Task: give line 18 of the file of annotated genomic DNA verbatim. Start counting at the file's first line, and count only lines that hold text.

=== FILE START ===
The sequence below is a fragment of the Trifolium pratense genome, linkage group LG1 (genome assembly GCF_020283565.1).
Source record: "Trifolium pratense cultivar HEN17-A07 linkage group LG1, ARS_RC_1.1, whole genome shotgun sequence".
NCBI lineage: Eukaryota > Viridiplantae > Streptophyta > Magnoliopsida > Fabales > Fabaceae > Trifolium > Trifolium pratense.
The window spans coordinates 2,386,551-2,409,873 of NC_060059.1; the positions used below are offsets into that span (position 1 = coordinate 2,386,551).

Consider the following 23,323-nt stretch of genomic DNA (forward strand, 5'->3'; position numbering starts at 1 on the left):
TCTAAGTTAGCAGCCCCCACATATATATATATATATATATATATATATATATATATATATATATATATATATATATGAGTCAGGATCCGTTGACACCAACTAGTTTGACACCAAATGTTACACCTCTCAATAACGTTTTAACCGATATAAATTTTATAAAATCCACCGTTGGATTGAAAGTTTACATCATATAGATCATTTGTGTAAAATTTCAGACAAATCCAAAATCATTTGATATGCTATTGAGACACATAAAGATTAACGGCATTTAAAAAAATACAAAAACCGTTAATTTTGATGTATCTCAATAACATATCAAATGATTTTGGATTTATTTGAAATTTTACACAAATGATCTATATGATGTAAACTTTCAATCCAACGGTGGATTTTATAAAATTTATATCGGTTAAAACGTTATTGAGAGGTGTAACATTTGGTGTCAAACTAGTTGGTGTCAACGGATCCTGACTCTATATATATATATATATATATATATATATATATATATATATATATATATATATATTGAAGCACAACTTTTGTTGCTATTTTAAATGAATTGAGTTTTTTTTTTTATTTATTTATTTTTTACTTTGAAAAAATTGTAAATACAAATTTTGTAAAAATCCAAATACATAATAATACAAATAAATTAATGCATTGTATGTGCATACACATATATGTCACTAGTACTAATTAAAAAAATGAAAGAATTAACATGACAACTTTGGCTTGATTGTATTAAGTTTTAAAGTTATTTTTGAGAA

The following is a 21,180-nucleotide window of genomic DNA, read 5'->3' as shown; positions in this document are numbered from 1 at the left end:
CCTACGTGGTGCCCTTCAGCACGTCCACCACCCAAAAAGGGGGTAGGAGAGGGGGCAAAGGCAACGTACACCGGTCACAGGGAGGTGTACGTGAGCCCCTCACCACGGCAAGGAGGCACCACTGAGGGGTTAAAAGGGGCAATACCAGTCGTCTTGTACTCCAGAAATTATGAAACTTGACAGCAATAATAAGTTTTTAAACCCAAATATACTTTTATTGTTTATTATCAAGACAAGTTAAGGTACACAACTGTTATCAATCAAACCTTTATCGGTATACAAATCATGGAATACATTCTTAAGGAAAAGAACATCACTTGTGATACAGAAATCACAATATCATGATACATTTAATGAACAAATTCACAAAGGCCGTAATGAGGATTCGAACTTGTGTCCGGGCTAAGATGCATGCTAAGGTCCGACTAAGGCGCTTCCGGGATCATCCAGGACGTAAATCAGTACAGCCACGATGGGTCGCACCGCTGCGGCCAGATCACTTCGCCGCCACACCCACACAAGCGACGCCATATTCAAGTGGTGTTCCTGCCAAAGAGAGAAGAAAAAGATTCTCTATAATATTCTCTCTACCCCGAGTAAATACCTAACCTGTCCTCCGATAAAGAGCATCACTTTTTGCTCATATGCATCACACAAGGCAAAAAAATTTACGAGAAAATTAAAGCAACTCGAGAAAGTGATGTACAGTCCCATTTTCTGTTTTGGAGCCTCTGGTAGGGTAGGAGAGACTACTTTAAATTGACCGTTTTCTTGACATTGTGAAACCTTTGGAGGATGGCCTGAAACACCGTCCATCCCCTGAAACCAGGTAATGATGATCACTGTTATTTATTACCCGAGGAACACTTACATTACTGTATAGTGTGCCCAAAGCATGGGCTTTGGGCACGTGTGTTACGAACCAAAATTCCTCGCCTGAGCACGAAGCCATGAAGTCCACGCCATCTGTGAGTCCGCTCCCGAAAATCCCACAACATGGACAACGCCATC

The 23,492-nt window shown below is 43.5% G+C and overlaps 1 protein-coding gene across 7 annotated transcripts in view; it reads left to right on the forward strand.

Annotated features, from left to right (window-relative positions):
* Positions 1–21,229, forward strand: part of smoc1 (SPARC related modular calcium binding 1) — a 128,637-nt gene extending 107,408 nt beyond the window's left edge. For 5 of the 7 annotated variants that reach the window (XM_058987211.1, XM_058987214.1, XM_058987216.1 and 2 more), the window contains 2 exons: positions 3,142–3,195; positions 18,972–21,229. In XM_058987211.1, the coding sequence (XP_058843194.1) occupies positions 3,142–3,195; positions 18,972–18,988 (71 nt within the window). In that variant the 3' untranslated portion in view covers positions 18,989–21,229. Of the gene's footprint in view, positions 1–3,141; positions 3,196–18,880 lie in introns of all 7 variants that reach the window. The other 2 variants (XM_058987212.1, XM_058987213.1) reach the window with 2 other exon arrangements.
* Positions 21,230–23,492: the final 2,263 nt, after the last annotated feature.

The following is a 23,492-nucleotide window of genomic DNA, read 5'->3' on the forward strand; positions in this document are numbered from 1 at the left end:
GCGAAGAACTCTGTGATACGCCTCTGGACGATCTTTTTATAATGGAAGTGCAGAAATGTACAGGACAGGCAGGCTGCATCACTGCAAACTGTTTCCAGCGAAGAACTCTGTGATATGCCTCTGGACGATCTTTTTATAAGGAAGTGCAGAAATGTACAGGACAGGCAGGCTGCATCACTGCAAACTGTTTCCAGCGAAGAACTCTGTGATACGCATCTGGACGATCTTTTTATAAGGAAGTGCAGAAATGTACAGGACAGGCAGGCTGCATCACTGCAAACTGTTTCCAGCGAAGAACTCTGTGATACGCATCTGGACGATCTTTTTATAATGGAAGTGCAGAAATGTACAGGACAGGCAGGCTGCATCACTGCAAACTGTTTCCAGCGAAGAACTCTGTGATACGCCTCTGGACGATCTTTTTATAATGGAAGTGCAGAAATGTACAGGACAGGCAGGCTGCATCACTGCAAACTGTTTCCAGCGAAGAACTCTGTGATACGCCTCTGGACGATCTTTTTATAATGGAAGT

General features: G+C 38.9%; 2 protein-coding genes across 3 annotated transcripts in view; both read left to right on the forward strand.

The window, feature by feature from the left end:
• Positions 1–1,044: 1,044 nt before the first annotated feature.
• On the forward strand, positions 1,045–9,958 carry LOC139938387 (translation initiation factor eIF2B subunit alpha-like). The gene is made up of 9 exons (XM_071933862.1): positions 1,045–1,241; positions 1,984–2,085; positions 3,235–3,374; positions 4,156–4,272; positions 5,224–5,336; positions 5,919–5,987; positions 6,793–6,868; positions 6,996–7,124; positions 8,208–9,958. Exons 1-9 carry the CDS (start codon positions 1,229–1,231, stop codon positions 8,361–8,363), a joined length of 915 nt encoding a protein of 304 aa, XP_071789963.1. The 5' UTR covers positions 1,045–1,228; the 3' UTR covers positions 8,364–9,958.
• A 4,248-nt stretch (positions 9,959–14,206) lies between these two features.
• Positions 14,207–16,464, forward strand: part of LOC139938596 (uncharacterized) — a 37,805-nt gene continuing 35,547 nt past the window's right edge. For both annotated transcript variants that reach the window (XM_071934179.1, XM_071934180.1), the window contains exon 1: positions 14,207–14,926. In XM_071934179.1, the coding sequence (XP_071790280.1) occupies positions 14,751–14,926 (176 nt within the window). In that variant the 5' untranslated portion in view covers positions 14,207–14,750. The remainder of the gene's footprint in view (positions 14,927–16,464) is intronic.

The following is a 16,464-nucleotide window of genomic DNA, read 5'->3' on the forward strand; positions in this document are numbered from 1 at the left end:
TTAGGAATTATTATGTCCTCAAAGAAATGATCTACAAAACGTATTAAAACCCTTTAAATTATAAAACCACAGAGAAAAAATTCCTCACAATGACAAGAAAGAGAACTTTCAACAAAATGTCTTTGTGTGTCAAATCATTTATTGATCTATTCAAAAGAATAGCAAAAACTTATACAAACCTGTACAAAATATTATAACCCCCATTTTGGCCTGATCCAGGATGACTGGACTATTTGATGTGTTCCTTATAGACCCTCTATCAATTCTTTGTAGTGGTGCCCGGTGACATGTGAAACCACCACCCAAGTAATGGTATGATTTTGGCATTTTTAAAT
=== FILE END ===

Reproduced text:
• On the forward strand, positions 1,045–9,958 carry LOC139938387 (translation initiation factor eIF2B subunit alpha-like). The gene is made up of 9 exons (XM_071933862.1): positions 1,045–1,241; positions 1,984–2,085; positions 3,235–3,374; positions 4,156–4,272; positions 5,224–5,336; positions 5,919–5,987; positions 6,793–6,868; positions 6,996–7,124; positions 8,208–9,958. Exons 1-9 carry the CDS (start codon positions 1,229–1,231, stop codon positions 8,361–8,363), a joined length of 915 nt encoding a protein of 304 aa, XP_071789963.1. The 5' UTR covers positions 1,045–1,228; the 3' UTR covers positions 8,364–9,958.